High above the “sparkling” waters of the Genesee River in Rochester NY, is the Genesee Brew House, once a century-old packaging center, the Brew House has transformed the 9,200 square-foot space into a beer destination, featuring interactive exhibits, multimedia content, gift shop, pilot brewery and pub-style restaurant.
The Brew Pub offers all the classic Genesee Beers plus a changing array of delicious microbrews, I loved the Expresso Porter. The bar upstairs was built from old beer barrel boards. It was opened in September of 2012, after a LONG restoration process which is well documented.
The retail store sells irresistible “Beer Gear,” the great selection of vintage t-shirts, with the full “Brew-story”. We were not wowed by the food, but the beer on the terrace with this fabulous view was well worth the price.
What kind of Finger Lakes adventures can be enjoyed any time of year — even when it’s yucky outside?
Visit the Corning Museum of Glass CMOG. The Museum provides many fascinating facets that I never knew about glass. There is the art sand crafts side of glass as well as the science and technology side.
The museum has an incredible collection with sophisticated glasswork on display spanning thousands of years, with beads crafted by the Egyptians, through today, where we see glasswork by famous artists like Dale Chihuly.
There are Hot Glass demonstrations that take place several times a day. This is the BEST part of the museum, because the glassmakers or “Gaffers” are tremendously talented craftsmen and they do a great job of teaching you as they create.
There is a new 275 seat hot glass studio under construction, that will be ready in 1014. The intent of the new glassmaking space is to create the ultimate venue for glassmaking demonstrations.
Make sure you make time to see it for yourself. Check out their blog.
Information on the museum:
Open Every Day
9:00 am – 5:00 pm September 4 through May 24
9:00 am – 8:00 pm May 25 through September 3
Closed only 4 days per year: January 1, Thanksgiving Day, December 24, December 25.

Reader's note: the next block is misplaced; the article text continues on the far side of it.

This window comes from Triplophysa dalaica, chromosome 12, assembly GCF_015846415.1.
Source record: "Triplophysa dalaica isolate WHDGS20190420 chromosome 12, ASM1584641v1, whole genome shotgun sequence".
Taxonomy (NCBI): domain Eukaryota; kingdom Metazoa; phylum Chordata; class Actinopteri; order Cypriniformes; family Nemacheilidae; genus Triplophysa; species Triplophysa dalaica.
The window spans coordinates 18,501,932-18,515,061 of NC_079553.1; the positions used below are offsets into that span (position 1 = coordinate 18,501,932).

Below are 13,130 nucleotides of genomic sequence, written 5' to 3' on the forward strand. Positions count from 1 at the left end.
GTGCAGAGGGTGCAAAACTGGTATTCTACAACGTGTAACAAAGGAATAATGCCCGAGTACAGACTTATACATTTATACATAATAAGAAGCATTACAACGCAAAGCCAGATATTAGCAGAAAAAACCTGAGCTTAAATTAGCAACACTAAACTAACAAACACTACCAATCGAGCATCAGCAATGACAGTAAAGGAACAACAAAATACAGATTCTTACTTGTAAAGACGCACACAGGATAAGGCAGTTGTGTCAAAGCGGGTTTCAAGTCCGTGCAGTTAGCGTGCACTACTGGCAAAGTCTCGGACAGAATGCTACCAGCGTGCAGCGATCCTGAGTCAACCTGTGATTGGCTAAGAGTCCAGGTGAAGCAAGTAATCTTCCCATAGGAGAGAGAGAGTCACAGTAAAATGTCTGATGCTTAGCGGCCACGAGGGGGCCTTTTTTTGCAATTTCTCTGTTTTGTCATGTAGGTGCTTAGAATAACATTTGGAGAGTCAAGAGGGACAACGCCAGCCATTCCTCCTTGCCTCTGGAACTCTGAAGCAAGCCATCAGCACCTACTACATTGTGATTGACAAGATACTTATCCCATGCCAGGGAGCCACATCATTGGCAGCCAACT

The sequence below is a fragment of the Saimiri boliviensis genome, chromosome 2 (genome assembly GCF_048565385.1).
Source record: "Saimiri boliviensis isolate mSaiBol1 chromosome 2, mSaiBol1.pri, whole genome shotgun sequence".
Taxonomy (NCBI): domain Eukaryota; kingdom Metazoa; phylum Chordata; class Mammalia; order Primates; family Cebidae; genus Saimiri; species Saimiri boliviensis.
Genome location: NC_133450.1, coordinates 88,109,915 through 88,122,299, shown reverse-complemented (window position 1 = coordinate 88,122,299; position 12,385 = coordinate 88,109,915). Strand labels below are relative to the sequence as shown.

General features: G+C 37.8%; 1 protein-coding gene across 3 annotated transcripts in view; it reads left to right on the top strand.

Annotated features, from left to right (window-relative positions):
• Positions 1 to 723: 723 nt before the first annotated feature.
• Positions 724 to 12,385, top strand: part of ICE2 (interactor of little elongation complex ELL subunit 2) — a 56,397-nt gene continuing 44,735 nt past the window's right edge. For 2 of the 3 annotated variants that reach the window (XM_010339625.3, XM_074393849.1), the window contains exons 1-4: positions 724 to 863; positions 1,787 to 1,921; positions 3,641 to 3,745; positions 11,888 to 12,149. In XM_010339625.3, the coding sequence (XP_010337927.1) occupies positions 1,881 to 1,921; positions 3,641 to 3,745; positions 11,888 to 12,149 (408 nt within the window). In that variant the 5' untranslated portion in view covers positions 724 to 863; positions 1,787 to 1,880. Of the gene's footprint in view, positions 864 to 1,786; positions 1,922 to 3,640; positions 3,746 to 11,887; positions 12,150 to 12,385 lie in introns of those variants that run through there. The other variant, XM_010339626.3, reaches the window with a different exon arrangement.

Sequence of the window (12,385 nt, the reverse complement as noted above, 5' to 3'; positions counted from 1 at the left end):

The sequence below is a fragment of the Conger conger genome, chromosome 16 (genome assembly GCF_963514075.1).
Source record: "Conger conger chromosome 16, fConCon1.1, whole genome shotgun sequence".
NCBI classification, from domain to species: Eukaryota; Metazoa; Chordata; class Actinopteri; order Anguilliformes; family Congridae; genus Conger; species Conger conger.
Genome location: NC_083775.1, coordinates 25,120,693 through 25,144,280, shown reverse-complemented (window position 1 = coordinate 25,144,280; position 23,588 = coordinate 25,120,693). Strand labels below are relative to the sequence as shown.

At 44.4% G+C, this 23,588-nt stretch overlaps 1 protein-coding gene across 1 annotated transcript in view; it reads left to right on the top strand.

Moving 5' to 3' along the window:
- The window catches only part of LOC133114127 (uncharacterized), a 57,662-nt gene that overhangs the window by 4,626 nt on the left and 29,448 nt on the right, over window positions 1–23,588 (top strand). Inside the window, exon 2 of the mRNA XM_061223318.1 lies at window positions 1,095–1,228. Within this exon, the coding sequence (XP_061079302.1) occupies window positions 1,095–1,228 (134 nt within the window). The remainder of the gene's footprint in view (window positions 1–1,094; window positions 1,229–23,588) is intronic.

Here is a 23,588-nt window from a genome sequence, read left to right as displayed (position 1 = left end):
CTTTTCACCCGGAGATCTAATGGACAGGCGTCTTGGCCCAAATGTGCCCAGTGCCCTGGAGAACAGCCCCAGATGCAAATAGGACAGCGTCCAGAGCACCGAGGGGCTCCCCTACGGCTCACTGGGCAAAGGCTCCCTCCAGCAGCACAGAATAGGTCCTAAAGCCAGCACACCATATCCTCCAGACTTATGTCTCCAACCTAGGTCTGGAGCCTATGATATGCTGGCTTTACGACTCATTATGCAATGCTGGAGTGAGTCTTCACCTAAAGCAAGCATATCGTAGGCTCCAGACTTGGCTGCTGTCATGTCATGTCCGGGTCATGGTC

The Corning Museum of Glass – One Museum Way – Corning, NY 14830 800.732.6845
One sunny, warm Sunday afternoon, we took a long walk through Mt Hope Cemetary. This cemetery is famous for the grave sites of Stephen Douglas, Henry Lomb, Hiram Sibley, Nathaniel Rochester, Margaret Woodbury Strong, and Susan B Anthony.
Mount Hope Cemetery is one of the most remarkable Victorian cemeteries in America. Its 196 acres of lofty hills and picturesque valleys created by glaciers were transformed into a beautiful historic cemetery. A mature, diversified forest forms an arboretum shading thousands of marble, bronze, and granite monuments. The cemetery is a verdant museum of funerary sculpture and mausoleums spanning more than a century and a half.
Dedicated in 1838 in Rochester NY, Mount Hope is America’s first municipal Victorian cemetery.
The cemetery features 82 mausoleums, soaring Egyptian obelisks, winged angels of mercy, a Florentine cast-iron fountain, two stone chapels in Gothic Revival style, a Moorish gazebo, and infinitely varied tombstones marking 350,000 graves.
You can hike over many well trod roads as well as less travelled pathways as you view 2 centuries of memorials in every form and fashion. The winding hills and variety of trees make this a top pick when visiting Rochester.
According to an article by Irene Szabo in the Finger Lakes Trail News, the days of the iconic railroad bridge over the Genesee River in Letchworth State Park are numbered. The current steel and iron trestle was built in 1875 to replace an all wooden structure that serviced the original Erie Railroad since the 1850's. Now Norfolk Southern needs an updated bridge that doesn't require frequent repairs, a 10 mph speed limit, and lightly loaded rail cars.
I learned more about my hometown by doing this assignment than I have the 2o years I've lived here. Holding a camera seriously opens your eyes to what everything really looks like. Out of all of these, my favorite is the one where I'm standing in the middle of Main Street. The perspective lines really make this picture look cool.
Geneseo is a charming upstate town that enjoys preserving it’s history along with it’s sense of humor. Legend has it that Seneca Indians called it jo-nis-hi-yuh, meaning the pleasant or beautiful valley. This evolved into Genesee, the river which carved out the beautiful valley containing the town of Geneseo.
In the center of Geneseo, right in the middle of the street is a large round fountain, with a bronze statue of a sitting bear, holding a lantern. This is the Wadsworth Fountain. It was built for Emmeline Wadsworth, an animal lover, and the fountain was intended as a watering trough for horses.
The Wadsworth brothers built their homes at either end of Main Street, then recruited others to move to the town and assisted them in building their homes.
The bear which remains remains the iconic symbol of the town, holding it’s $15,000 lantern — a working replica of the original — has inspired an annual teddy bear parade.
While visiting Geneseo stop for breakfast at the Bank Street Café and Grill.The Café is easy to locate — right across from the famous fountain bearing the Bear.
The Bank Street Cafe & Grill is no ordinary eatery. Nothing at Bank Street has been pre-processed. Everything is home-made from scratch. Breakfast is served all day long, and I enjoyed the best (and biggest) blueberry pancakes ever. They are also known for their angus beef burgers.
The village is making a proposal to widen the sidewalks at the three sides of the Bear Fountain and create a small outdoor cafe spot with tables and chairs opposite his restaurant. That would give the town even more character.
The Bank Street Café is open 7 a.m. to 7 p.m. Tuesdays through Sundays